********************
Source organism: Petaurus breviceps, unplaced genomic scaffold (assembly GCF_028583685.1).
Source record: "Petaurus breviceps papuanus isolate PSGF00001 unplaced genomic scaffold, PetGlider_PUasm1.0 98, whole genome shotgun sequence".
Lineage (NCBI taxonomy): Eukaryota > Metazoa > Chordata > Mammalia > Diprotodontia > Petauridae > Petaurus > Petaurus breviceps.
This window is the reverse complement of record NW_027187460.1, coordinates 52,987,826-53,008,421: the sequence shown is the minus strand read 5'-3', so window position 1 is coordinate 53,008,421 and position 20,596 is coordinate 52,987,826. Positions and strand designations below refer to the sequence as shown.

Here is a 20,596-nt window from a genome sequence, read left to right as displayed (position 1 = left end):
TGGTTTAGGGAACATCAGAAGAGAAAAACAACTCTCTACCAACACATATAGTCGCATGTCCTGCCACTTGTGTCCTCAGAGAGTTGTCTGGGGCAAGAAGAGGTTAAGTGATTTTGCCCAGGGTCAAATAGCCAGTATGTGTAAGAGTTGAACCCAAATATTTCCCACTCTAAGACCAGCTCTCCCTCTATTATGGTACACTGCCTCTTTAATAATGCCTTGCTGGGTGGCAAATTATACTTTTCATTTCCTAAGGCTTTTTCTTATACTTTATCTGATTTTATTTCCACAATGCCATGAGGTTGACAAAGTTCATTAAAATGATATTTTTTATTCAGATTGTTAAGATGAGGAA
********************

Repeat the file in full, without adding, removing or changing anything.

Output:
Source organism: Petaurus breviceps, unplaced genomic scaffold (assembly GCF_028583685.1).
Source record: "Petaurus breviceps papuanus isolate PSGF00001 unplaced genomic scaffold, PetGlider_PUasm1.0 98, whole genome shotgun sequence".
Lineage (NCBI taxonomy): Eukaryota > Metazoa > Chordata > Mammalia > Diprotodontia > Petauridae > Petaurus > Petaurus breviceps.
This window is the reverse complement of record NW_027187460.1, coordinates 52,987,826-53,008,421: the sequence shown is the minus strand read 5'-3', so window position 1 is coordinate 53,008,421 and position 20,596 is coordinate 52,987,826. Positions and strand designations below refer to the sequence as shown.

Here is a 20,596-nt window from a genome sequence, read left to right as displayed (position 1 = left end):
TGGTTTAGGGAACATCAGAAGAGAAAAACAACTCTCTACCAACACATATAGTCGCATGTCCTGCCACTTGTGTCCTCAGAGAGTTGTCTGGGGCAAGAAGAGGTTAAGTGATTTTGCCCAGGGTCAAATAGCCAGTATGTGTAAGAGTTGAACCCAAATATTTCCCACTCTAAGACCAGCTCTCCCTCTATTATGGTACACTGCCTCTTTAATAATGCCTTGCTGGGTGGCAAATTATACTTTTCATTTCCTAAGGCTTTTTCTTATACTTTATCTGATTTTATTTCCACAATGCCATGAGGTTGACAAAGTTCATTAAAATGATATTTTTTATTCAGATTGTTAAGATGAGGAA